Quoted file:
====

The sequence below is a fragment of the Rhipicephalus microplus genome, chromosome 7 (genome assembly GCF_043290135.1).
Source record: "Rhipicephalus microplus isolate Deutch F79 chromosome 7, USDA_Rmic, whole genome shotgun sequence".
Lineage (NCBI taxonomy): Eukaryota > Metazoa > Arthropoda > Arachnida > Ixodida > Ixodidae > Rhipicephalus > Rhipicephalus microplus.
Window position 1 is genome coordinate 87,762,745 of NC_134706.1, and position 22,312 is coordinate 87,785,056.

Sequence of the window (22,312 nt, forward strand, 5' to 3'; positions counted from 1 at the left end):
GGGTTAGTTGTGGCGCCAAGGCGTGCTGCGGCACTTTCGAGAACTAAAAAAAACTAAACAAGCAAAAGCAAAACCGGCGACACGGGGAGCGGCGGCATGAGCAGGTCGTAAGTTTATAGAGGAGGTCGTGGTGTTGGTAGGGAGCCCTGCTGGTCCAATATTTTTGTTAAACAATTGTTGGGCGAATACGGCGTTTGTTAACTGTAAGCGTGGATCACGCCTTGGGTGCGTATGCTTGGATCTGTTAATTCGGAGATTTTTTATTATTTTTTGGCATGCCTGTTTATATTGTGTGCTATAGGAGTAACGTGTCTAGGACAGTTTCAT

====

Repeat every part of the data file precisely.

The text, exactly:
The sequence below is a fragment of the Rhipicephalus microplus genome, chromosome 7 (genome assembly GCF_043290135.1).
Source record: "Rhipicephalus microplus isolate Deutch F79 chromosome 7, USDA_Rmic, whole genome shotgun sequence".
Lineage (NCBI taxonomy): Eukaryota > Metazoa > Arthropoda > Arachnida > Ixodida > Ixodidae > Rhipicephalus > Rhipicephalus microplus.
Window position 1 is genome coordinate 87,762,745 of NC_134706.1, and position 22,312 is coordinate 87,785,056.

Sequence of the window (22,312 nt, forward strand, 5' to 3'; positions counted from 1 at the left end):
GGGTTAGTTGTGGCGCCAAGGCGTGCTGCGGCACTTTCGAGAACTAAAAAAAACTAAACAAGCAAAAGCAAAACCGGCGACACGGGGAGCGGCGGCATGAGCAGGTCGTAAGTTTATAGAGGAGGTCGTGGTGTTGGTAGGGAGCCCTGCTGGTCCAATATTTTTGTTAAACAATTGTTGGGCGAATACGGCGTTTGTTAACTGTAAGCGTGGATCACGCCTTGGGTGCGTATGCTTGGATCTGTTAATTCGGAGATTTTTTATTATTTTTTGGCATGCCTGTTTATATTGTGTGCTATAGGAGTAACGTGTCTAGGACAGTTTCAT